Rumpus: Create Dangerously: The Immigrant Artist At Work is the most important book for me in terms of understanding the artist’s life and the trials in truth-telling. The idea of being haunted by personal creation myths—those stories that have shaped and informed us and haunt our work—completely changed my understanding of my work and how I approach my writing. This framework of accepting the haunting and inviting the spirits in: when and how did you discover it?
Danticat: It comes slowly. I read Toni Morrison’s Sula a lot. I read it for time. I read it for setting. I read it for every book I write. I read it for language and I read it for how much she squeezes in that little book without leaving anything out. It is the godmother of every one of my books.
When I was writing Create Dangerously, I had so much resistance, from myself and my family. What are you going to do with your life? When are you going to get married? I used to feel like if I had enough for groceries and a roof over my head and I could write my stories, I would be happy. Then I started looking into the lives of people who had it worse, who had greater struggles but still came into their art. A guiding essay for me is Alice Walker’s “In Search of Our Mother’s Gardens.” I read it a lot.
Create Dangerously was about giving myself permission. There are people who come into writing emboldened and formed. I wasn’t like that. I had to give myself permission. People asked me, “Well, what do you know of Haiti? What do you know of America?” I learned to give myself permission, that this is a worthwhile endeavor, that I would fail sometimes, it would work sometimes, but like Maya Angelou says, that place had been earned for me. All I had to do was claim it.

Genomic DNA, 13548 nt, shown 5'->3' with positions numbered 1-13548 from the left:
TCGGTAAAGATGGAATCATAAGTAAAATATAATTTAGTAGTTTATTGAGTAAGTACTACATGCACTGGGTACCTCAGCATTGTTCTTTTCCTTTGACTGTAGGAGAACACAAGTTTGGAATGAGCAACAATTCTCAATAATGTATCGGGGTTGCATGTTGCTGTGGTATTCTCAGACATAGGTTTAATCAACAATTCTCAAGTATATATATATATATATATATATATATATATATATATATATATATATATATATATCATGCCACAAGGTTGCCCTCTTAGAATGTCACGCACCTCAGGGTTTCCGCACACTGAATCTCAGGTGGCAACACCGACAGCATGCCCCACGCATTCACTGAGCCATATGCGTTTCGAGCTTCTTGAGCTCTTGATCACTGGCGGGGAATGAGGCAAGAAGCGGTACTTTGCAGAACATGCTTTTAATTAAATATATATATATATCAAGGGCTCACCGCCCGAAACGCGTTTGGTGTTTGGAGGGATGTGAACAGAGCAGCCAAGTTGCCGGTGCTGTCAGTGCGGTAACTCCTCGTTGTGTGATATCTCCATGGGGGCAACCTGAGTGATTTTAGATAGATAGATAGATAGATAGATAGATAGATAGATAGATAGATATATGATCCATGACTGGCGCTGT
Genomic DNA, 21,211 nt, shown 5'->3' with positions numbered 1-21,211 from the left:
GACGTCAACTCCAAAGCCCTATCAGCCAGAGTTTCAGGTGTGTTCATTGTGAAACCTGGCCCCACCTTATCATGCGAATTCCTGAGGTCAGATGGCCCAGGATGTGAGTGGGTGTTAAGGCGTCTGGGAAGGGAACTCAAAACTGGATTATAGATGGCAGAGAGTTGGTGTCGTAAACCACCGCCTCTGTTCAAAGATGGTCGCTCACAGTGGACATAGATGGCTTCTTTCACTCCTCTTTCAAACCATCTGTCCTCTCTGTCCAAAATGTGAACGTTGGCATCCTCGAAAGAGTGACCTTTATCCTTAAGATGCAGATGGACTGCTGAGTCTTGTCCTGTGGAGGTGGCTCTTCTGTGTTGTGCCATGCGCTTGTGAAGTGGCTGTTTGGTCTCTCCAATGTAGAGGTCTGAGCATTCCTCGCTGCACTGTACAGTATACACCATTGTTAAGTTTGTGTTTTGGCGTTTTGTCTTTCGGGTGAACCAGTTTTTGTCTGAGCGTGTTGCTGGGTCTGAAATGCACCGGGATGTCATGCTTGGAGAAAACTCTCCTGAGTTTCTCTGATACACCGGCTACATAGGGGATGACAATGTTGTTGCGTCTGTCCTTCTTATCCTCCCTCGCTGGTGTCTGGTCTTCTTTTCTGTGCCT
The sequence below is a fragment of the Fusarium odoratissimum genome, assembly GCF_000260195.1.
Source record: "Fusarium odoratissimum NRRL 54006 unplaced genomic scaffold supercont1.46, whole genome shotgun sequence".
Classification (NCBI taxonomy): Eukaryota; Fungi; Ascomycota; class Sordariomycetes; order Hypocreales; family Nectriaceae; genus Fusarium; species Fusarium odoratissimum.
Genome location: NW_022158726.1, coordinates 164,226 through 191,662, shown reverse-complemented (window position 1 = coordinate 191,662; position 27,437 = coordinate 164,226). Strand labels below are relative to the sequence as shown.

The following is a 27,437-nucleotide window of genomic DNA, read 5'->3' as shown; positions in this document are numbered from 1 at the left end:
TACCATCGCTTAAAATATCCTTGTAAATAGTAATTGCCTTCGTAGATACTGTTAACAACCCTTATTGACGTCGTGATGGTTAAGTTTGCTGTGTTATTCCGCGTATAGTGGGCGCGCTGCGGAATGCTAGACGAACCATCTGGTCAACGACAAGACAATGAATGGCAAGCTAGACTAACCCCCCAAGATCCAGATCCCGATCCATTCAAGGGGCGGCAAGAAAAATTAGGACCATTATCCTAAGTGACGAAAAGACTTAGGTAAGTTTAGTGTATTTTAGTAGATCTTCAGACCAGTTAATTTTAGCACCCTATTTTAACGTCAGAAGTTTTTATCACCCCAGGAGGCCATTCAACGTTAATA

Rumpus: Create dangerously, for people who read dangerously. This is what I’ve always thought it meant to be a writer. Writing, knowing in part that no matter how trivial your words may seem, someday, somewhere, someone may risk his or her life to read them. Do you still stand by these words?
Danticat: I do. I know families who had to bury their libraries in their backyard. I know people who have gotten through impossible moments because of a book. I know the power of words. I am an accident of literacy, and in a way, we all are. When Nikky Finney accepted the National Book Award, she immediately cited that. For a lot of us, it goes back generations. If you come from a place where literacy is a luxury and not everyone gets to go to school, and not everyone gets to read, it makes it an even more powerful notion. I’ve seen the power of words in action. I saw Nikky Finney’s ancestors in that glorious moment delivering that speech. I saw them smuggling words against death and censorship.
For aspiring writers, seek your truth and tell it. We live in a moment where it’s so easy to see what everyone else is doing and to compare yourself to that. Seek your truth and tell it. Just seek your truth. It is a harder thing to sit in the stillness. You’re the best person to tell your own story. Trust that.
Featured image of Edwidge Danticat © by Ernesto Ruscio.